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Rajan Datar | 11:38 UK time, Wednesday, 29 June 2011

This week's Over to You brings together two stories about freedom.

First, I speak to DiloramIbrahimova of the BBC's Central Asian Service about the detention of her colleague, Urunboy Usmanov in Tajikistan.

On 14 June Urunboy was detained by security services and accused of being a member of an extremist Islamic group - Hizbut-Tahrir - an accusation his colleagues and friends regard as absurd - indeed, Diloram talks in the programme about Urunboy's unfailing fairness in his reporting.

Despite appeals for his release from the BBC and the British and American embassies in Tajikistan at the time we recorded the programme Urunboy remained in detention, and a vigil to raise awareness of his situation had been held outside BBC Bush House.

Unlike some other Central Asian states, Tajikistan does have independent media, and Urunboy himself is also the editor of a newspaper.

But, as Diloram told me, his capture comes at a time when the Tajik government is clamping down heavily on press freedom. The country is ranked 115th out of 178 countries in the global press freedom index (Reporters Without Borders). Other central Asian countries rate far worse - Kyrgyzstan, Kazakhstan, Uzbekistan and Turkmenistan all fall within the bottom 20, and Diloram also told me of the fate of other journalists in the region accused of bias and bringing their countries into disrepute.

Our thoughts are with Urunboy and his family.

Freedom is also the theme in this week's second item.

With the BBC's annual Reith lectures approaching, I spoke to Sue Ellis, editor of the series about this year's theme - Securing Freedom - and just how they approached Burmese pro-democracy leader Aung Sang Suu Kyi to deliver the first two lectures.

Sue tells me about the trials of fixing up the lectures and how to record them in a state where foreign journalists are banned.

Aung Sang Suu Kyi has also spoken this week on how important the World Service has been to her whilst she was under house arrest, saying it was her friend and her contact with the outside world - though she does wish there was more music on the network now.

So as a regular listener she was aware of the weight attached to the Reith lectures, and was very flattered to be asked to deliver two - but does say how she wishes she had more time to prepare.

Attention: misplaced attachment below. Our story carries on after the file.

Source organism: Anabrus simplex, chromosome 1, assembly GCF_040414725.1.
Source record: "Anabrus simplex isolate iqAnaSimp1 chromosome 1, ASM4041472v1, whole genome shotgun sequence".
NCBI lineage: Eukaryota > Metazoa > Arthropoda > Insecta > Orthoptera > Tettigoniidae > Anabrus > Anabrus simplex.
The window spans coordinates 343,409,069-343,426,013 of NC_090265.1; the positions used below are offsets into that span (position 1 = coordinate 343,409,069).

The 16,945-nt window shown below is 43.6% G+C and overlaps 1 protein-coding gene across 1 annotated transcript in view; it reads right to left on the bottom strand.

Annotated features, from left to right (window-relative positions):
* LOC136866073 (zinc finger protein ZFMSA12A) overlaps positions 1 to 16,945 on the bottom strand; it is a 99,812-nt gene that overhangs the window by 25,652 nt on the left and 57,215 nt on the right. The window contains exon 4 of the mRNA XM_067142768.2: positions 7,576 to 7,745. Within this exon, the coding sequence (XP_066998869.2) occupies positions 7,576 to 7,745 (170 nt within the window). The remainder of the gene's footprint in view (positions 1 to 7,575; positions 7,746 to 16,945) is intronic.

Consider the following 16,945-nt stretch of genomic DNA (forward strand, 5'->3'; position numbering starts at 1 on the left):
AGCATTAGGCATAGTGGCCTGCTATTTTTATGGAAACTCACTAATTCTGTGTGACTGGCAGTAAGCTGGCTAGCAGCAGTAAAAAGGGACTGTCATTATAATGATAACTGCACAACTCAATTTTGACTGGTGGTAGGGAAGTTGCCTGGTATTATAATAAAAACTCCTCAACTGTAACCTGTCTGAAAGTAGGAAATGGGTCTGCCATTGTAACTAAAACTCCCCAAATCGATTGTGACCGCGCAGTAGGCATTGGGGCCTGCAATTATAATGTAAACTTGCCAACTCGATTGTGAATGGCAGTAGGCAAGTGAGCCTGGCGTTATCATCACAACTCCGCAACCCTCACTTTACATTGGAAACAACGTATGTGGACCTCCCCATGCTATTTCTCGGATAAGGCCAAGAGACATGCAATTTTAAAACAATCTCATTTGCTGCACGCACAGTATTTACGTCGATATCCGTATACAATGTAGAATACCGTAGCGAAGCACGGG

Also this week - but not on the theme of freedom - a number of your comments on problems listening to the World Service online in Europe (specifically in some areas of France and Italy).

The BBC team responsible identified the source of this problem and it has been resolved. They are working hard to ensure that listeners don't experience disruption again - but should that change, please do let us know.

As always keep your comments coming.

Rajan Datar is the presenter of Over To You.

Over To You is your chance to have your say about the BBC World Service and its programmes. Broadcast times can be found by clicking here.

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Send the team your feedback by email (overtoyou@bbc.co.uk), telephone (44 144 960 9000), SMS (447786 202006) or by leaving comments on this blog


  • Comment number 1.

    I work abroad for a multinational engineering firm and access the BBC world service both radio and TV for news and so on. In the past 5 to 10 years I have seen a marked blocking of the service and a slow but steady erosion of access to online, radio and TV. I cannot put a precise and measured value on this but I am convinced that it is real because of the amount of traveling that I do and the increasing difficulty I find in getting access. There are two sources of this blocking. One is from governments (China,Iran, Burma, Saudi Arabia, Syria are the most obvious culprits) the second source of blocking is from News International in the form of making sure that their stations (Fox News for example) are accessible in Holiday Inns and blocking the BBC. Now with cuts taking place the light is fading...I do not know how the BBC can counter their enemies but be sure ..it is happening.


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